It turned out that a single point from this match wasn’t enough to keep Jackie McNamara in the manager’s seat at York City, but there was plenty more oddness set to emanate from Bootham Crescent yet. First of all, McNamara was appointed as the club’s caretaker-manager “in order to assist the managerial transition period”, a decision that would be considered highly irregular at just about any club other than York at the moment. This, however, didn’t last for very long. Following last Saturday’s home draw against Curzon Ashton in the FA Cup, McNamara resigned his position to be replaced by a former manager of the club, Gary Mills, whose return to Bootham Crescent will bring memories of happier times to many supporters of the club.
The previous manager wasn’t, however, to be swept out of the club just yet. Upon Mills’ appointment, McNamara was appointed as York City’s Chief Executive instead, a decision which, according to the club, “would allow the chairman, Jason McGill, to concentrate on other business interests by focusing “more of his time to JM Packaging Ltd, which has seen substantial growth over the last six months, with the successful gaining of significant new customers”. But there was more, too:
When required by the first-team manager, assistance will also be provided by the chairman and chief executive, especially in relation to certain financial aspects of the playing budget. It is imperative that we support the first-team manager by taking away the non-playing issues so he can focus on results.
So, in other words, the Chief Executive, the club’s previous manager, would still hold considerable influence over the running of the club’s affairs. This didn’t seem to be much a problem for Mills, who told the local press that, “Jackie’s a great bloke and, whilst it did not work out for him on the management side, he will do a great job on the other side of things and that helps me”. The new manager is, as mentioned above, likely to be a popular choice with the club’s supporters. He was in charge of the club when it achieved the double of winning the FA Trophy and a return to the Football League through the National League play-offs at Wembley in the space of nine days in 2012.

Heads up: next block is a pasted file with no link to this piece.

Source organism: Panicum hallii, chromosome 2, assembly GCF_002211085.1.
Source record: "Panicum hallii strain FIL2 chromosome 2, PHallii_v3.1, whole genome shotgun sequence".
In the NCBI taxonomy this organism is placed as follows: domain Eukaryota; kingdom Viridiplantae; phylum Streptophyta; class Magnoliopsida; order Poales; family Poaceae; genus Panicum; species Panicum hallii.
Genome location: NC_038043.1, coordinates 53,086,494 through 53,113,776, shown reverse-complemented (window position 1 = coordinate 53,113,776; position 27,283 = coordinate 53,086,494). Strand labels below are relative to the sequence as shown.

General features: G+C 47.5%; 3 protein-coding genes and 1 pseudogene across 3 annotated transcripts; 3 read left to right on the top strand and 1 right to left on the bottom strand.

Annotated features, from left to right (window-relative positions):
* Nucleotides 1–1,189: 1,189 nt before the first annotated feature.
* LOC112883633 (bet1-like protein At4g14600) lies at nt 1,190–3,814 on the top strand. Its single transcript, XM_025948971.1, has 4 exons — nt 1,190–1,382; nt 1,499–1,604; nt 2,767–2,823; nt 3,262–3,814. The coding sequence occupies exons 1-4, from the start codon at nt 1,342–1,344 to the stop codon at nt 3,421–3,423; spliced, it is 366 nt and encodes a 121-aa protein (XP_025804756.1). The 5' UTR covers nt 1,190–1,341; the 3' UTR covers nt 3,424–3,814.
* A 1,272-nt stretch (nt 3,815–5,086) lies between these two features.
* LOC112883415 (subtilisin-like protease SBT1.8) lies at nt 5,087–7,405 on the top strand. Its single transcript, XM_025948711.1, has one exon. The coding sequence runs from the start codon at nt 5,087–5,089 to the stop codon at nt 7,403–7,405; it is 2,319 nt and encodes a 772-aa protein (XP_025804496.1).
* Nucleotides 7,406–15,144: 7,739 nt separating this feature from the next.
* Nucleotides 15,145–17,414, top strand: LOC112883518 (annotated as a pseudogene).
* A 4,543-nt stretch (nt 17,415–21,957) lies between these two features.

This didn’t prevent him from getting the sack the following January, but Mills further enhanced his reputation by taking Gateshead to third place in National League the following season – either the club’s highest ever league position or the highest position that it’s achieved since being voted out of the Football League in 1960, depending on which interpretation of the club’s history we choose to side with – and a narrow defeat at Wembley in the play-off final against Cambridge United. He moved on to Wrexham at the end of the following season, but this period was less successful, culminating in dismissal just three days before taking the York job.
Mills’ return to the club will obviously focus a deal of attention on memories of happier times for the club, but there are still some who have been left wondering why York City Football Club seems to want to simultaneously offload itself of Jackie McNamara whilst keeping him on the staff. Is it that they wouldn’t be able to afford to pay the severance money for doing so? It wouldn’t necessarily be too surprising if that were the case, though to suggest this as a possible theory may be doing the club a disservice. Some supporters had convinced themselves that McNamara may have put money into the club, there by rendering himself unsackable, but this rumour was scotched by the club’s chairman Jason McGill last night, when he told the Yorkshire Post that: